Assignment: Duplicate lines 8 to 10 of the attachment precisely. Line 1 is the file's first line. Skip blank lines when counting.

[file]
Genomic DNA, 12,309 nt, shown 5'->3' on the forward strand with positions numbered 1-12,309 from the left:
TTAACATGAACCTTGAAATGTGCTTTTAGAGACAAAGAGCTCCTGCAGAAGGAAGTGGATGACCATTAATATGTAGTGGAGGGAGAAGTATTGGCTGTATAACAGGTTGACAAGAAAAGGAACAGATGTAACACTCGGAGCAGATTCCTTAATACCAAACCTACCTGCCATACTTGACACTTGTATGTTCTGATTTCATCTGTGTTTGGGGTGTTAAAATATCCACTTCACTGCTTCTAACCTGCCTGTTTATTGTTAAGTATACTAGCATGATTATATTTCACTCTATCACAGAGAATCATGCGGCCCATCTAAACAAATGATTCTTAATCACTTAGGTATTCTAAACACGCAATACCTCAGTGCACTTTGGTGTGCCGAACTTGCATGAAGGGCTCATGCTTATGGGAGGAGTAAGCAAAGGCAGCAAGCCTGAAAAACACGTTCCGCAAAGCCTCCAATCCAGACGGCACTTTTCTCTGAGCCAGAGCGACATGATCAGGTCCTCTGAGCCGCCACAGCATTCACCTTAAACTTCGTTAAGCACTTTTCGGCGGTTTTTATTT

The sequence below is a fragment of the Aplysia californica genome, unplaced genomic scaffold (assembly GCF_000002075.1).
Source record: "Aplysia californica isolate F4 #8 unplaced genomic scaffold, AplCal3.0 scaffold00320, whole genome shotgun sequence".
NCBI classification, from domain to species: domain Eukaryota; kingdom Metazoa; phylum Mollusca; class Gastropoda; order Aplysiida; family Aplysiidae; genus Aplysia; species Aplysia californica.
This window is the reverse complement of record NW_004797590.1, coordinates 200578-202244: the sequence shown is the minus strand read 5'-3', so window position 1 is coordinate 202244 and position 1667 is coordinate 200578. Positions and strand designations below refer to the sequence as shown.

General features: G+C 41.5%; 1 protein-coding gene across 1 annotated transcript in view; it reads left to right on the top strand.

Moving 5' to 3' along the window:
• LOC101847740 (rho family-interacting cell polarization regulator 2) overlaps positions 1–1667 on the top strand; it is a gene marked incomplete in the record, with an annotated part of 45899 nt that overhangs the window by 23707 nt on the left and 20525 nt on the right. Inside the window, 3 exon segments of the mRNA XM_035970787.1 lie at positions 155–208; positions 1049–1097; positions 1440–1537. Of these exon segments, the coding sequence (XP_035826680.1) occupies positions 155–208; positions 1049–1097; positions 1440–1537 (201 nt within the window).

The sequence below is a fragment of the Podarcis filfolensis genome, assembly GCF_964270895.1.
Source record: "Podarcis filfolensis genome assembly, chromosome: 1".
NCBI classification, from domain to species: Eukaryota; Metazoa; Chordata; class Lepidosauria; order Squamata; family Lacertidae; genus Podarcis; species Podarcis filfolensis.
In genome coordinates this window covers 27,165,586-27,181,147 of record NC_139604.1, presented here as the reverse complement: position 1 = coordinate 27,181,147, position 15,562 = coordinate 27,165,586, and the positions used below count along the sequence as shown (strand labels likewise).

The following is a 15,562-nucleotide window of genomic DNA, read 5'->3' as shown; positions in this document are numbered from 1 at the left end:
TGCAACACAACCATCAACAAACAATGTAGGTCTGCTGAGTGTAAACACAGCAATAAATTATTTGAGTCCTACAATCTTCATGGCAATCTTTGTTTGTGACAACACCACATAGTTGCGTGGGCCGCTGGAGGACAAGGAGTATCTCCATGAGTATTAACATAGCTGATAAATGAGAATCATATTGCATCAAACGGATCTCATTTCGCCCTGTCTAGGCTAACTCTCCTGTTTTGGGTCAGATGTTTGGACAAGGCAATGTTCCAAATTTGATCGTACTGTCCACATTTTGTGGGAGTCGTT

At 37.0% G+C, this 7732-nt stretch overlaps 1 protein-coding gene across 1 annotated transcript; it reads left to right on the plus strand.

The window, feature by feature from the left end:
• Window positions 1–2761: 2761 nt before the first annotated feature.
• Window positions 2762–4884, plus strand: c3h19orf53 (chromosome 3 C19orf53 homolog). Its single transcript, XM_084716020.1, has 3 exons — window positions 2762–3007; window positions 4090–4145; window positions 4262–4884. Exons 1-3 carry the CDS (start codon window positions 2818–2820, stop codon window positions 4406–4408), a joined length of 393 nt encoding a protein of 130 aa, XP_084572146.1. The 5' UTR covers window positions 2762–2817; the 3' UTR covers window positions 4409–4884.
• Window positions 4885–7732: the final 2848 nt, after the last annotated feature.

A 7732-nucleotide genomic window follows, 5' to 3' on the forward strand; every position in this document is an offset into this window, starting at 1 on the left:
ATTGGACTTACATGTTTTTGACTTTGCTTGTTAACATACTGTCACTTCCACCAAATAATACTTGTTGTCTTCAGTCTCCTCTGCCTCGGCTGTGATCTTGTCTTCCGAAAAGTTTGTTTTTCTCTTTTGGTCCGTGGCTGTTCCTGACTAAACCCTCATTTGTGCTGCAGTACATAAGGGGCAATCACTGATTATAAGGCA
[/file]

Moving 5' to 3' along the window:
• LOC101847740 (rho family-interacting cell polarization regulator 2) overlaps positions 1–1667 on the top strand; it is a gene marked incomplete in the record, with an annotated part of 45899 nt that overhangs the window by 23707 nt on the left and 20525 nt on the right. Inside the window, 3 exon segments of the mRNA XM_035970787.1 lie at positions 155–208; positions 1049–1097; positions 1440–1537. Of these exon segments, the coding sequence (XP_035826680.1) occupies positions 155–208; positions 1049–1097; positions 1440–1537 (201 nt within the window).

The sequence below is a fragment of the Podarcis filfolensis genome, assembly GCF_964270895.1.